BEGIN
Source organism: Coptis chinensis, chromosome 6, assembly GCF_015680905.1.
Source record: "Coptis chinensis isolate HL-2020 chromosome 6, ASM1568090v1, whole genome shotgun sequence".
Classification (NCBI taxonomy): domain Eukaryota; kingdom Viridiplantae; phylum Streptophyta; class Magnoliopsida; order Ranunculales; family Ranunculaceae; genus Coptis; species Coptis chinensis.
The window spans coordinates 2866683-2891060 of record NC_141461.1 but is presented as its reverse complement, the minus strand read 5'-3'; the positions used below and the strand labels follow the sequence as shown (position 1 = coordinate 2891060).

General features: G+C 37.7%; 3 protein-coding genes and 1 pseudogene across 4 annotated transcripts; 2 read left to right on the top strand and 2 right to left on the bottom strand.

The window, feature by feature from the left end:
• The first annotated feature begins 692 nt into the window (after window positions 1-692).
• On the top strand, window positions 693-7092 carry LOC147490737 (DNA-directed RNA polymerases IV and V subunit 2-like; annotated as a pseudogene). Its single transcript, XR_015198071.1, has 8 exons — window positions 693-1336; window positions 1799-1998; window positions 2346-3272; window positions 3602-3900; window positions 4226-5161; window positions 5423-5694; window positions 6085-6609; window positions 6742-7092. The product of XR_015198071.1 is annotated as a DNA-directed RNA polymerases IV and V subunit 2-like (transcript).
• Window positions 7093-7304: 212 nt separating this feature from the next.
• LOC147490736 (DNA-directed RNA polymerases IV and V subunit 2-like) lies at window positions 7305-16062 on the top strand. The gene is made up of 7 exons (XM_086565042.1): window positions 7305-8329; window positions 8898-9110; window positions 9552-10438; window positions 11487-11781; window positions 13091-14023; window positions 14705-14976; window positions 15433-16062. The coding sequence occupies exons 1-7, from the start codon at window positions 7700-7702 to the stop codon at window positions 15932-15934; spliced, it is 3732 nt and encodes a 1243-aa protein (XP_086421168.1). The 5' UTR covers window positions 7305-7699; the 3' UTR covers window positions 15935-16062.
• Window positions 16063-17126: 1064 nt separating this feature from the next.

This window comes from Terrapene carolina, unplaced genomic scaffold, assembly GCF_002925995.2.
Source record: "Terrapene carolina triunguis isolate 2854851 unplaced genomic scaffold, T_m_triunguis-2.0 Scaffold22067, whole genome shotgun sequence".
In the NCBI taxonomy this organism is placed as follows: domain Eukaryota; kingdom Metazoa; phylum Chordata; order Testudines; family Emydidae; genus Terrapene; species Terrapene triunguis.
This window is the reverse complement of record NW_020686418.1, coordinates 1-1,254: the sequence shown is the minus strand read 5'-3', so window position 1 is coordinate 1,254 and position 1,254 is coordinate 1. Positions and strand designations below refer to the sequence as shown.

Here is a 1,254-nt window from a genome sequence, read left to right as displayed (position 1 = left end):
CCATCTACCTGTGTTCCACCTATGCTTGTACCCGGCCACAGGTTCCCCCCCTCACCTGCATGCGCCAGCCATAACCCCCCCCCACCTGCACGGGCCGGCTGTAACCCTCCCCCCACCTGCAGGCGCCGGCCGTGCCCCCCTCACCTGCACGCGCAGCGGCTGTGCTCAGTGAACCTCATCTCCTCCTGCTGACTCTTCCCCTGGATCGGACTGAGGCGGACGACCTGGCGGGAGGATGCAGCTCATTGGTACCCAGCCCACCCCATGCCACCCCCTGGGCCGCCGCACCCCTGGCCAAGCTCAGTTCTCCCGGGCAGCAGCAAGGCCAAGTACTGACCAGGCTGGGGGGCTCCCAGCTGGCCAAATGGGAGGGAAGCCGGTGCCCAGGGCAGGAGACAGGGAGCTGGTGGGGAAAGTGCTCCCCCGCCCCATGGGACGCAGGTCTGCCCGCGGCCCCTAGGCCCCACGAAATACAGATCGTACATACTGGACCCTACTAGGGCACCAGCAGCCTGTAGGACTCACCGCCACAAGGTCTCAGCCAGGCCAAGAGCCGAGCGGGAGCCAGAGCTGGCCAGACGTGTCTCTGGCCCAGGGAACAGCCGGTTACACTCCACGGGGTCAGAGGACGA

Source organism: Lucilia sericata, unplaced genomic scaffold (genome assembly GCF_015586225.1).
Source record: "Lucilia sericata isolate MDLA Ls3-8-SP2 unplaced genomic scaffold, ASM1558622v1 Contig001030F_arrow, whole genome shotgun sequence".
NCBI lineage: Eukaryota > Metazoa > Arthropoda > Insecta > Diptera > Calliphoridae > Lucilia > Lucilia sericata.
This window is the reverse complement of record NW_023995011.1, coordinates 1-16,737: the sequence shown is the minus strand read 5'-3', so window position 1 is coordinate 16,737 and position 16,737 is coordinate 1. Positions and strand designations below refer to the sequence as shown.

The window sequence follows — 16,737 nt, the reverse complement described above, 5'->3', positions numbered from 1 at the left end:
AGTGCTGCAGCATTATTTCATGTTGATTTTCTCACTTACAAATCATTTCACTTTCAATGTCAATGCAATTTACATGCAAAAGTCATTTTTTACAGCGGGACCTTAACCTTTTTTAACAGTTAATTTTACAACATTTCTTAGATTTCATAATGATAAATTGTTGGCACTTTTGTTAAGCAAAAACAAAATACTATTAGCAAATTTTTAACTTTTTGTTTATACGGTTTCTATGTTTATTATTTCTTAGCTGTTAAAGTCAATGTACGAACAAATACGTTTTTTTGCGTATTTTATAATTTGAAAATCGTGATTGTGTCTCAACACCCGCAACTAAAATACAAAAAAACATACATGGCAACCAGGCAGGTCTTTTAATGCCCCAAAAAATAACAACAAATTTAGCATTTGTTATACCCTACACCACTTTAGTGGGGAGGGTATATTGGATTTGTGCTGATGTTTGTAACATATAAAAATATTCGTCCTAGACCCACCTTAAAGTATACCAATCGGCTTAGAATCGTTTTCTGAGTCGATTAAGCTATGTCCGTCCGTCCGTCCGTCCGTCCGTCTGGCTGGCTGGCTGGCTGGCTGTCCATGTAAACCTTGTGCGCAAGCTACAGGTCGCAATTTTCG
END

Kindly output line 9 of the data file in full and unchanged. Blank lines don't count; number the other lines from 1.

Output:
• Window positions 7093-7304: 212 nt separating this feature from the next.